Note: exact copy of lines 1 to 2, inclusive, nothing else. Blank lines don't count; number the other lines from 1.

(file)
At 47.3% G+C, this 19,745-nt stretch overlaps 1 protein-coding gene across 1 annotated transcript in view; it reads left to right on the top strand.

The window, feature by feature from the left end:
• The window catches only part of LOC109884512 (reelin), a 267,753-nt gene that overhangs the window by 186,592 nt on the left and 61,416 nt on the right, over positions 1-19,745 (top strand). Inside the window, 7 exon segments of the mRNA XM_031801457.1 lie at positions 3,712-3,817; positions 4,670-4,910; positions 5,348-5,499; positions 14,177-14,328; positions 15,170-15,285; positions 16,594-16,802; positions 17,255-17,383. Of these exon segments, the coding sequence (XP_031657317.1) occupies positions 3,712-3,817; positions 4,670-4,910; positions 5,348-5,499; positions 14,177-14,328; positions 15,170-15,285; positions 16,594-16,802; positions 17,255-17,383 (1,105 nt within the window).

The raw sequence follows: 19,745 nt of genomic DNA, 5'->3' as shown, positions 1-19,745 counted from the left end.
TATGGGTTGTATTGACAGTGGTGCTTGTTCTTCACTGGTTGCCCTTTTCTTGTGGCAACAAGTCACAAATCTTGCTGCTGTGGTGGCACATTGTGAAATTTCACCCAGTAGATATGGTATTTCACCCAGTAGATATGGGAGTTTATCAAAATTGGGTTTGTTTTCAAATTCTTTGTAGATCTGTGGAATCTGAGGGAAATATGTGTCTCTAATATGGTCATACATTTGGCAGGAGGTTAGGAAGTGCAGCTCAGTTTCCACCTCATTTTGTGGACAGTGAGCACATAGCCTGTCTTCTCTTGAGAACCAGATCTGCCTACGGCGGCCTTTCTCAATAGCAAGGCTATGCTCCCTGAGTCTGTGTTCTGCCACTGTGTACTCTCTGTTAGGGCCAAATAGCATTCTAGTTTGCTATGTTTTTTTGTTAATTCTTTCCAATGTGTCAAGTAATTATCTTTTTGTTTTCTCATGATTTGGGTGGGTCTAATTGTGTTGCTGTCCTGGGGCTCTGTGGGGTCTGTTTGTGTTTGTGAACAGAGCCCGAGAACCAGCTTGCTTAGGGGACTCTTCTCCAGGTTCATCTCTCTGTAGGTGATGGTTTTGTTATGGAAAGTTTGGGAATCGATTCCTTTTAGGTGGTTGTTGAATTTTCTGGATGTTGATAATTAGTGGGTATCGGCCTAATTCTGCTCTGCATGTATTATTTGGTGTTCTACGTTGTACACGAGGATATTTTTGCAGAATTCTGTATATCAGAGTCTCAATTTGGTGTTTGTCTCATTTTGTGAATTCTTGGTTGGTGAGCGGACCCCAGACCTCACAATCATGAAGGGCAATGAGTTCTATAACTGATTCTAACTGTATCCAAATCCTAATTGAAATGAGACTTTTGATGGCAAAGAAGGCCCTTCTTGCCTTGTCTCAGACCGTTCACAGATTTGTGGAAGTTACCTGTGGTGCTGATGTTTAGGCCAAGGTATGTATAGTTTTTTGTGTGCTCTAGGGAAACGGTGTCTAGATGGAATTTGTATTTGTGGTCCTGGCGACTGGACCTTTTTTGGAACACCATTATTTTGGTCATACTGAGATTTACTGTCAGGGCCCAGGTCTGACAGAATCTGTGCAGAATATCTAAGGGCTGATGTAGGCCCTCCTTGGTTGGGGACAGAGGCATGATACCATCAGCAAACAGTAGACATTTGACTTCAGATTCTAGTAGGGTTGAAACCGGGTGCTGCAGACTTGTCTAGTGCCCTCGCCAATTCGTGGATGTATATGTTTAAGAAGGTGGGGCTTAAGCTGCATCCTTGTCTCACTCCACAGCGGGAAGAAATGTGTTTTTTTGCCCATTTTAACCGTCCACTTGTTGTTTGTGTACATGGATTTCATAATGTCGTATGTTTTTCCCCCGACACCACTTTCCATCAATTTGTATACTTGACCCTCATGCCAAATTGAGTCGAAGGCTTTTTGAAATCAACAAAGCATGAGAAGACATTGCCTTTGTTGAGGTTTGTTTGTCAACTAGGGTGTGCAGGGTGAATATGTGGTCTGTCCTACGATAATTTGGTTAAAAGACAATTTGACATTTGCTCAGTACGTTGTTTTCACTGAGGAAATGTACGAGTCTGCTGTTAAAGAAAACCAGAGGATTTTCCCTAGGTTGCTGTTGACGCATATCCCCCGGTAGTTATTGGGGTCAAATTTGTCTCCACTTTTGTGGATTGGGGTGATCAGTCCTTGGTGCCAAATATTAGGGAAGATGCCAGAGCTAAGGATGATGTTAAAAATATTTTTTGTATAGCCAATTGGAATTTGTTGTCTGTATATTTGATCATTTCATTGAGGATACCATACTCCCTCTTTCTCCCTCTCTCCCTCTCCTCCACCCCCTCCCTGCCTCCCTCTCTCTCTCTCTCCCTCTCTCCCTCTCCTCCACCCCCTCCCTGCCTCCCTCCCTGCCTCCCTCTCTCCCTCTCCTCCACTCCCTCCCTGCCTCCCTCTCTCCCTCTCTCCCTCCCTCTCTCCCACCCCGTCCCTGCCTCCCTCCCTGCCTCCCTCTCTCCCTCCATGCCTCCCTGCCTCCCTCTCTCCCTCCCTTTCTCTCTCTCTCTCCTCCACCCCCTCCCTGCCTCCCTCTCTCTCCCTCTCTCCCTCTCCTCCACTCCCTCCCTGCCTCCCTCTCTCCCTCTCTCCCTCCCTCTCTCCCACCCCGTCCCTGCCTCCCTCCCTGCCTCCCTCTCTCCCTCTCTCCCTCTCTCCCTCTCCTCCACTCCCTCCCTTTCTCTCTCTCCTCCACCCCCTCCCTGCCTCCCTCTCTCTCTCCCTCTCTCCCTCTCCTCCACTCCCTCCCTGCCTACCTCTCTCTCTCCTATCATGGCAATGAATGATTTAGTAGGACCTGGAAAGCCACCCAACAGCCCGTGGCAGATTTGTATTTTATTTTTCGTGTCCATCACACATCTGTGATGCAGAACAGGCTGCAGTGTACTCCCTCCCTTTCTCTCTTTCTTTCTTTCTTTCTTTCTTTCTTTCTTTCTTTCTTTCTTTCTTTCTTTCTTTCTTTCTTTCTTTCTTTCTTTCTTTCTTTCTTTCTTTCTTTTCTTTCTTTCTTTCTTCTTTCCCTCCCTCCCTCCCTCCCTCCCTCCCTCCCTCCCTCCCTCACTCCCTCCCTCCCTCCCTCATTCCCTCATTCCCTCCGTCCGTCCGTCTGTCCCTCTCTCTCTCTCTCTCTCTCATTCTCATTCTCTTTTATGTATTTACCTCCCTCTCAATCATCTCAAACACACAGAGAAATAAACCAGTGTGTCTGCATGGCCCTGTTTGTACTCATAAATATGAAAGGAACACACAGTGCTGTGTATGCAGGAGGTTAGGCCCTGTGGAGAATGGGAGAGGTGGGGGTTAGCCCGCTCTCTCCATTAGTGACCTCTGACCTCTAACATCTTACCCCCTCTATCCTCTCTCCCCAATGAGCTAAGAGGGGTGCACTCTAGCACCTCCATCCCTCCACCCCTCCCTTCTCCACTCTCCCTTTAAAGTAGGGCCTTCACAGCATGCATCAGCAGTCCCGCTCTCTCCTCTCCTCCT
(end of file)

At 47.3% G+C, this 19,745-nt stretch overlaps 1 protein-coding gene across 1 annotated transcript in view; it reads left to right on the top strand.

The window, feature by feature from the left end: